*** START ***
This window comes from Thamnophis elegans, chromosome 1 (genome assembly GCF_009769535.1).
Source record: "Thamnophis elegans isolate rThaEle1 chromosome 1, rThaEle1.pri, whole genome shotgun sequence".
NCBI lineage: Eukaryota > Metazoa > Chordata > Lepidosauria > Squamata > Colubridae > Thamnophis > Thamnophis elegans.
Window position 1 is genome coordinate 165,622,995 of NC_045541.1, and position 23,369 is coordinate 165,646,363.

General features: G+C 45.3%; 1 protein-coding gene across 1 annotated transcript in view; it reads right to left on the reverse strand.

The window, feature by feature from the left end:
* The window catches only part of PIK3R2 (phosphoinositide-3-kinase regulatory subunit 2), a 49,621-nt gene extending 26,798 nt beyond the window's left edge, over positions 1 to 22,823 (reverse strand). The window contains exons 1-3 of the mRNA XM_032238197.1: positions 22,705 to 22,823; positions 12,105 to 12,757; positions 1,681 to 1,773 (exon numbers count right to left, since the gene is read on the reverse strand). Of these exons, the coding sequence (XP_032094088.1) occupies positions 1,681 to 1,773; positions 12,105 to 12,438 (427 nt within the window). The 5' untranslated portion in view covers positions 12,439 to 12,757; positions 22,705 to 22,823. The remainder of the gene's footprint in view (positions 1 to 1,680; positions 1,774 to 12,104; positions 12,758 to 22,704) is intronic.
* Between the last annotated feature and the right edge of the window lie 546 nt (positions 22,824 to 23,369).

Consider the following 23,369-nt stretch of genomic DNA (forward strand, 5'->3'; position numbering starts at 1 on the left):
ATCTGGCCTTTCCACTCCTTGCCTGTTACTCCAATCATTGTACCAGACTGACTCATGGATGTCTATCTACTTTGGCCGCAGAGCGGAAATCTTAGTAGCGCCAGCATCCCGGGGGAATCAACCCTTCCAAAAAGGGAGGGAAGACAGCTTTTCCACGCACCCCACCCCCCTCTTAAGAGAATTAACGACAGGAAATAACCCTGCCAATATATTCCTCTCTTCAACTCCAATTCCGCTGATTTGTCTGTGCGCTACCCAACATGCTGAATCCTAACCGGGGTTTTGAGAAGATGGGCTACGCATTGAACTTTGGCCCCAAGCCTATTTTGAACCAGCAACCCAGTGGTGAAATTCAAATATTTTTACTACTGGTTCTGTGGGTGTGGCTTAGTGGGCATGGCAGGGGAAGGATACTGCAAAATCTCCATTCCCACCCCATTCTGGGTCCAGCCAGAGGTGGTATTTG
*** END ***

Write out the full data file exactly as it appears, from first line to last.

This window comes from Thamnophis elegans, chromosome 1 (genome assembly GCF_009769535.1).
Source record: "Thamnophis elegans isolate rThaEle1 chromosome 1, rThaEle1.pri, whole genome shotgun sequence".
NCBI lineage: Eukaryota > Metazoa > Chordata > Lepidosauria > Squamata > Colubridae > Thamnophis > Thamnophis elegans.
Window position 1 is genome coordinate 165,622,995 of NC_045541.1, and position 23,369 is coordinate 165,646,363.

General features: G+C 45.3%; 1 protein-coding gene across 1 annotated transcript in view; it reads right to left on the reverse strand.

The window, feature by feature from the left end:
* The window catches only part of PIK3R2 (phosphoinositide-3-kinase regulatory subunit 2), a 49,621-nt gene extending 26,798 nt beyond the window's left edge, over positions 1 to 22,823 (reverse strand). The window contains exons 1-3 of the mRNA XM_032238197.1: positions 22,705 to 22,823; positions 12,105 to 12,757; positions 1,681 to 1,773 (exon numbers count right to left, since the gene is read on the reverse strand). Of these exons, the coding sequence (XP_032094088.1) occupies positions 1,681 to 1,773; positions 12,105 to 12,438 (427 nt within the window). The 5' untranslated portion in view covers positions 12,439 to 12,757; positions 22,705 to 22,823. The remainder of the gene's footprint in view (positions 1 to 1,680; positions 1,774 to 12,104; positions 12,758 to 22,704) is intronic.
* Between the last annotated feature and the right edge of the window lie 546 nt (positions 22,824 to 23,369).

Consider the following 23,369-nt stretch of genomic DNA (forward strand, 5'->3'; position numbering starts at 1 on the left):
ATCTGGCCTTTCCACTCCTTGCCTGTTACTCCAATCATTGTACCAGACTGACTCATGGATGTCTATCTACTTTGGCCGCAGAGCGGAAATCTTAGTAGCGCCAGCATCCCGGGGGAATCAACCCTTCCAAAAAGGGAGGGAAGACAGCTTTTCCACGCACCCCACCCCCCTCTTAAGAGAATTAACGACAGGAAATAACCCTGCCAATATATTCCTCTCTTCAACTCCAATTCCGCTGATTTGTCTGTGCGCTACCCAACATGCTGAATCCTAACCGGGGTTTTGAGAAGATGGGCTACGCATTGAACTTTGGCCCCAAGCCTATTTTGAACCAGCAACCCAGTGGTGAAATTCAAATATTTTTACTACTGGTTCTGTGGGTGTGGCTTAGTGGGCATGGCAGGGGAAGGATACTGCAAAATCTCCATTCCCACCCCATTCTGGGTCCAGCCAGAGGTGGTATTTG